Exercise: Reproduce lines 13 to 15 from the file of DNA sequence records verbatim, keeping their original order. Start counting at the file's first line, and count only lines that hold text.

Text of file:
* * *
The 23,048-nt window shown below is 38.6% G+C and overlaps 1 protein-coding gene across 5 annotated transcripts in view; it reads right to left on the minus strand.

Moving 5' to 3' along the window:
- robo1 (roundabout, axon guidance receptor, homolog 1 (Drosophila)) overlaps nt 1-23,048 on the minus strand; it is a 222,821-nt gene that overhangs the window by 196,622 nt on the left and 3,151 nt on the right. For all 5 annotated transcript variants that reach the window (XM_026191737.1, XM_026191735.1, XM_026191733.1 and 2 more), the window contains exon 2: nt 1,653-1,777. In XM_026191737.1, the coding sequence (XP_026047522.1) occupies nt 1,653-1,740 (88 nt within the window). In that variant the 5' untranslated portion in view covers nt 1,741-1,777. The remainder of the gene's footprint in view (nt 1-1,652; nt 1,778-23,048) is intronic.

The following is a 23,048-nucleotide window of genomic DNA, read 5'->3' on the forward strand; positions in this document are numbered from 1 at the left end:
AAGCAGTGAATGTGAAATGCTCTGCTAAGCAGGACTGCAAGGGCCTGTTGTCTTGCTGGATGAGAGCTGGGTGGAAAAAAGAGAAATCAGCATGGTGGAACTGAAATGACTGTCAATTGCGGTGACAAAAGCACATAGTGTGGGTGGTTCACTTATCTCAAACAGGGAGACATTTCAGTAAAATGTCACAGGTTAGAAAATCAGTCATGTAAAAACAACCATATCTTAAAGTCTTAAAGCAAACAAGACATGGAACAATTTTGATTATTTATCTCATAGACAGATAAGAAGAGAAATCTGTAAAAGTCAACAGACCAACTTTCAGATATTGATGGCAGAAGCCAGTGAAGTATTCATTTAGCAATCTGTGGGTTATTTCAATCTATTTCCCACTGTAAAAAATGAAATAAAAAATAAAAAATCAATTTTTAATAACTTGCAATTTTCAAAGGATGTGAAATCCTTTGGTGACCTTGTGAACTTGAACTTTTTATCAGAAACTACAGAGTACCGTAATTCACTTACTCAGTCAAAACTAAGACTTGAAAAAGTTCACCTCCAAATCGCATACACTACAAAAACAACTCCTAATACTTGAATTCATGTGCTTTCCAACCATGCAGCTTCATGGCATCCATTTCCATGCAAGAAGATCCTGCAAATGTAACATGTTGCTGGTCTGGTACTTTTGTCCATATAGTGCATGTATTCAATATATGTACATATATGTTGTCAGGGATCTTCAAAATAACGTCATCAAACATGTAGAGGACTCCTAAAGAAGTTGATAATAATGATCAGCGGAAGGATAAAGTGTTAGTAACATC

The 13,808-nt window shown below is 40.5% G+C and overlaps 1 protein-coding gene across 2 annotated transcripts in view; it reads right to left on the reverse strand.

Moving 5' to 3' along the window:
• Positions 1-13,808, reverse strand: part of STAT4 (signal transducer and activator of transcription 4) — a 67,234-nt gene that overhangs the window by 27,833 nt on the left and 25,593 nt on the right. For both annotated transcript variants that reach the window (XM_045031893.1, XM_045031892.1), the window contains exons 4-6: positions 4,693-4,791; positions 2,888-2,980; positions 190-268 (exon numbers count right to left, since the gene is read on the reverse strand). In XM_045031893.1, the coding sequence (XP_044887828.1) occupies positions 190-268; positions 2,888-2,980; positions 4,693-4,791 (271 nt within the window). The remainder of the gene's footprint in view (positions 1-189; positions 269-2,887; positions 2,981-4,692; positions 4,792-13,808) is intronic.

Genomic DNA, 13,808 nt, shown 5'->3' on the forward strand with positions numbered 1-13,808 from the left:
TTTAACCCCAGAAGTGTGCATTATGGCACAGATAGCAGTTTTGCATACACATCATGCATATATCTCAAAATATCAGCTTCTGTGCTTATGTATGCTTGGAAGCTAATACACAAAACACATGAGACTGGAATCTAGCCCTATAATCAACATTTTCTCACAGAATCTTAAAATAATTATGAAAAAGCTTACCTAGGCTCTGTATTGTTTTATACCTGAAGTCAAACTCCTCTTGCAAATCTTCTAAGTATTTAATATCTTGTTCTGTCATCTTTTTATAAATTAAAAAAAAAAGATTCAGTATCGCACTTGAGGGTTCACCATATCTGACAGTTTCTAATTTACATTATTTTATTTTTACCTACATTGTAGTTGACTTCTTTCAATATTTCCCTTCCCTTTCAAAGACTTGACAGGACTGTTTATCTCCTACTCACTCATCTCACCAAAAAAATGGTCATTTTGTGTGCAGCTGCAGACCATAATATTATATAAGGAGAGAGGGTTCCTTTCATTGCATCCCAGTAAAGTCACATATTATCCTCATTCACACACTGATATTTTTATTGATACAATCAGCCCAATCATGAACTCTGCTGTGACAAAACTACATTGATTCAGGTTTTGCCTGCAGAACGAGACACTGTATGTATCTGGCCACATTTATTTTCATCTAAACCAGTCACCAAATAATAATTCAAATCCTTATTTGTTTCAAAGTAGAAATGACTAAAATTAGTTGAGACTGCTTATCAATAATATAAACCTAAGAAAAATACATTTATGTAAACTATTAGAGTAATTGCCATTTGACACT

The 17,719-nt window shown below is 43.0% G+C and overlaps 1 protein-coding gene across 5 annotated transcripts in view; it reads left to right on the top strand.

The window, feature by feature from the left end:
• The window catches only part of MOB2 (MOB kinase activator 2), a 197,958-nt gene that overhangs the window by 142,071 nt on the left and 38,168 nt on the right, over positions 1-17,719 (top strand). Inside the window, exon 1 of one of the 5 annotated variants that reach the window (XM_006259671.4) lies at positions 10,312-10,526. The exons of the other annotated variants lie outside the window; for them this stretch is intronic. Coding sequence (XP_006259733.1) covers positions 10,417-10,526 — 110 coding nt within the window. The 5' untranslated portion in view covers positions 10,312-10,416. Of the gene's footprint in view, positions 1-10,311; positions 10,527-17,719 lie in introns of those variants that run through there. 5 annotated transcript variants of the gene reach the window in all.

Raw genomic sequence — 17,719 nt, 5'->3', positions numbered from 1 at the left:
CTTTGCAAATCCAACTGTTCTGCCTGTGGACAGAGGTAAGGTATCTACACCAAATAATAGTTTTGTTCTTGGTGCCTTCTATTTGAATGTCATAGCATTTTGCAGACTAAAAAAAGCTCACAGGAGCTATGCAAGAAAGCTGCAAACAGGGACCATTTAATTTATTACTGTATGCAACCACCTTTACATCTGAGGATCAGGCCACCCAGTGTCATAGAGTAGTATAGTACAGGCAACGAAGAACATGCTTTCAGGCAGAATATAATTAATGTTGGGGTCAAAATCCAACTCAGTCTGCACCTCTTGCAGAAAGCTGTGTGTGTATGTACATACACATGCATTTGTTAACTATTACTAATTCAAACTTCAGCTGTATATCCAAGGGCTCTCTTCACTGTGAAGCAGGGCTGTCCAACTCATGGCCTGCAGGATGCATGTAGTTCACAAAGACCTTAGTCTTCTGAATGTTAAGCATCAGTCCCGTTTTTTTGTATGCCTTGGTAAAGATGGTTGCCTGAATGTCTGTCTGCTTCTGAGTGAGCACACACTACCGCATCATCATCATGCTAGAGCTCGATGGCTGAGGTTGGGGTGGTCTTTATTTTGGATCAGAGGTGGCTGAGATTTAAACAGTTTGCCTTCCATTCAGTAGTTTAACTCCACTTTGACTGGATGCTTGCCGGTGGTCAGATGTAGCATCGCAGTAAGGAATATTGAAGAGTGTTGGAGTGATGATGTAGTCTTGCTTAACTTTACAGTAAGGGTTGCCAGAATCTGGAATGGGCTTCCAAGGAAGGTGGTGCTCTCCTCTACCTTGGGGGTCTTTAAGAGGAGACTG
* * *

• The window catches only part of MOB2 (MOB kinase activator 2), a 197,958-nt gene that overhangs the window by 142,071 nt on the left and 38,168 nt on the right, over positions 1-17,719 (top strand). Inside the window, exon 1 of one of the 5 annotated variants that reach the window (XM_006259671.4) lies at positions 10,312-10,526. The exons of the other annotated variants lie outside the window; for them this stretch is intronic. Coding sequence (XP_006259733.1) covers positions 10,417-10,526 — 110 coding nt within the window. The 5' untranslated portion in view covers positions 10,312-10,416. Of the gene's footprint in view, positions 1-10,311; positions 10,527-17,719 lie in introns of those variants that run through there. 5 annotated transcript variants of the gene reach the window in all.

Raw genomic sequence — 17,719 nt, 5'->3', positions numbered from 1 at the left:
CTTTGCAAATCCAACTGTTCTGCCTGTGGACAGAGGTAAGGTATCTACACCAAATAATAGTTTTGTTCTTGGTGCCTTCTATTTGAATGTCATAGCATTTTGCAGACTAAAAAAAGCTCACAGGAGCTATGCAAGAAAGCTGCAAACAGGGACCATTTAATTTATTACTGTATGCAACCACCTTTACATCTGAGGATCAGGCCACCCAGTGTCATAGAGTAGTATAGTACAGGCAACGAAGAACATGCTTTCAGGCAGAATATAATTAATGTTGGGGTCAAAATCCAACTCAGTCTGCACCTCTTGCAGAAAGCTGTGTGTGTATGTACATACACATGCATTTGTTAACTATTACTAATTCAAACTTCAGCTGTATATCCAAGGGCTCTCTTCACTGTGAAGCAGGGCTGTCCAACTCATGGCCTGCAGGATGCATGTAGTTCACAAAGACCTTAGTCTTCTGAATGTTAAGCATCAGTCCCGTTTTTTTGTATGCCTTGGTAAAGATGGTTGCCTGAATGTCTGTCTGCTTCTGAGTGAGCACACACTACCGCATCATCATCATGCTAGAGCTCGATGGCTGAGGTTGGGGTGGTCTTTATTTTGGATCAGAGGTGGCTGAGATTTAAACAGTTTGCCTTCCATTCAGTAGTTTAACTCCACTTTGACTGGATGCTTGCCGGTGGTCAGATGTAGCATCGCAGTAAGGAATATTGAAGAGTGTTGGAGTGATGATGTAGTCTTGCTTAACTTTACAGTAAGGGTTGCCAGAATCTGGAATGGGCTTCCAAGGAAGGTGGTGCTCTCCTCTACCTTGGGGGTCTTTAAGAGGAGACTG